Dropping for glory
July 3, 2012
Dan Carter drops the goal to beat the Irish © Getty Images
'And how often have the All Blacks done that ?', was the Sky commentator's understandably rhetorical response as Dan Carter's winning drop-goal shot between the posts in the final seconds of the second test against Ireland last month. Most Irish viewers were doubtless, for once, lost for words - or at least any that were printable. But the answer is straightforward - hardly ever.
None of the established international rugby nations makes less use of the drop-goal than New Zealand. Since January 1, 2000, they have landed 11 drops in 151 matches - less than once a year, or in terms of match time, once every 1398 minutes. Over that period they have scored 5511 points, making the 33 from drops a mere 0.5988% of their scoring.
Next lowest on the list is Australia, with 17 drops in 155 matches, or once every 912 minutes, with the points accounting for 1.18% - almost double the All Black proportion - of their 4311 points, while it will surprise nobody to find England at the other end of the table with 50 drops in 147 matches - once every 235 minutes, or nearly six times as frequently as the All Blacks.
Those 11 goals also take some examination. Six were landed against South Africa, three against Australia and one in the World Cup pool match against France last year. It was the first time the All Blacks had dropped a goal outside the World Cup or the Tri-Nations, or against any of the home nations, since Zinzan Brooke landed one of his whimsical party pieces in the 42-7 hammering of Wales at Wembley in 1997.
To find the last time an All Black drop made a difference to the result you have to go back nearly 20 years, to Grant Fox's effort in the 26-23 defeat of Australia at the Sydney Football Stadium on July 25, 1992.
All Black disdain for the drop is essentially a 21st century phenomenon. In 272 matches between the devaluation of the goal from four points to three in 1949 and the end of the 20th century, they landed 68 drops in 272 matches - an average of one every four matches. That put them well up the list. Only the uniquely drop-conscious France (169 in 418 matches, including 88 in 204 Five Nations clashes) and Scotland (76 in 281) scored more, with South Africa's 55 in 206 matches and Argentina's 67 in 228 also representing higher rates of scoring.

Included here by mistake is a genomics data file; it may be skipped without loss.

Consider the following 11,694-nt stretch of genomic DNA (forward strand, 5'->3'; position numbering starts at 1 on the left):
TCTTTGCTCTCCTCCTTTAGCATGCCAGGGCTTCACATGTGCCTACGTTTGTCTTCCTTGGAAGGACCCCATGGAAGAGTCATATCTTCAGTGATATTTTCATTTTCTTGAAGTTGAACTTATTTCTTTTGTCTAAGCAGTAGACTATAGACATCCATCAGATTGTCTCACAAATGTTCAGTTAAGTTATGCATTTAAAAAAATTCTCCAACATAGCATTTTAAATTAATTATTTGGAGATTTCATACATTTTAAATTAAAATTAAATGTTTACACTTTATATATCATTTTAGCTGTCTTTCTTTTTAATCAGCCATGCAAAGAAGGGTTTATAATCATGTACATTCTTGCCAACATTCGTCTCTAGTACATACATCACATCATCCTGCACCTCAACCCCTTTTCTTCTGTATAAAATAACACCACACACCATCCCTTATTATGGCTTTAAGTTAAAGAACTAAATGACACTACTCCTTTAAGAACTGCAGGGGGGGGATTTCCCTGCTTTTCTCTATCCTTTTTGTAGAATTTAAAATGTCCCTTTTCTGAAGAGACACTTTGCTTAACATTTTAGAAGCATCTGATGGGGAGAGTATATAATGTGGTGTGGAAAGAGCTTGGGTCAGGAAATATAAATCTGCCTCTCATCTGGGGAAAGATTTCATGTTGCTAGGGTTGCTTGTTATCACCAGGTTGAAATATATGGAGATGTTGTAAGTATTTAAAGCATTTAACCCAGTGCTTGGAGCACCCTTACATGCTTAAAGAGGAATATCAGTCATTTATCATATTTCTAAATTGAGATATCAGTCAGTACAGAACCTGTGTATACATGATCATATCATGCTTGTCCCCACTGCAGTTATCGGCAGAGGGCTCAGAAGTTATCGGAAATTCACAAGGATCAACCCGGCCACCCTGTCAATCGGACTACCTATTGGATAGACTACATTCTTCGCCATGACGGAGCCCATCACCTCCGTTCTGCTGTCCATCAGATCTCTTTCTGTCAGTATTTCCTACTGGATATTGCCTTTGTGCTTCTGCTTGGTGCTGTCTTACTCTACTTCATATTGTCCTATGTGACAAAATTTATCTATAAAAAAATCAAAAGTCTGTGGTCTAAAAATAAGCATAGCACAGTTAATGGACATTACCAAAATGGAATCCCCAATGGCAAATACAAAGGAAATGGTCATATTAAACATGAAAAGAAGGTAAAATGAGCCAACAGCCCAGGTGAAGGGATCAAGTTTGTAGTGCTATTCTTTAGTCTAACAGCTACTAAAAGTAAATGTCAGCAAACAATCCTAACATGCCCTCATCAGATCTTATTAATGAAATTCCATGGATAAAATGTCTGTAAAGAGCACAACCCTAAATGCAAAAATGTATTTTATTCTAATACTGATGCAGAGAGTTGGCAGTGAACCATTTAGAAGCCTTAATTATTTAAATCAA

Given that the drop is a pragmatist's score, essentially the answer to tight defences in a close match; we can hardly be surprised that the All Blacks - historically the game's uber-pragmatists - should have been regular practitioners. Their reluctance to use it over the past decade or so represents a striking development in the game. Those who seek cultural/ethnic explanations for sporting development may be tempted to look towards the increasing Polynesian influence in the New Zealand game. After all, Samoa (4 drops in 81 matches), Fiji (2 in 85) and Tonga (4 in 77) have been even more sparing users than the All Blacks.
Another explanation, though, dates back to the 'tight defences' element. New Zealand has found few defences it cannot crack, scoring 660 tries in those 151 matches, an average of 4.37 per match. Of the other established nations only Australia (491 in 155) and South Africa (454 in 151) crack the three per match threshold and neither gets within a try a match of the All Blacks. If you can hope for seven points, three seems a poor substitute.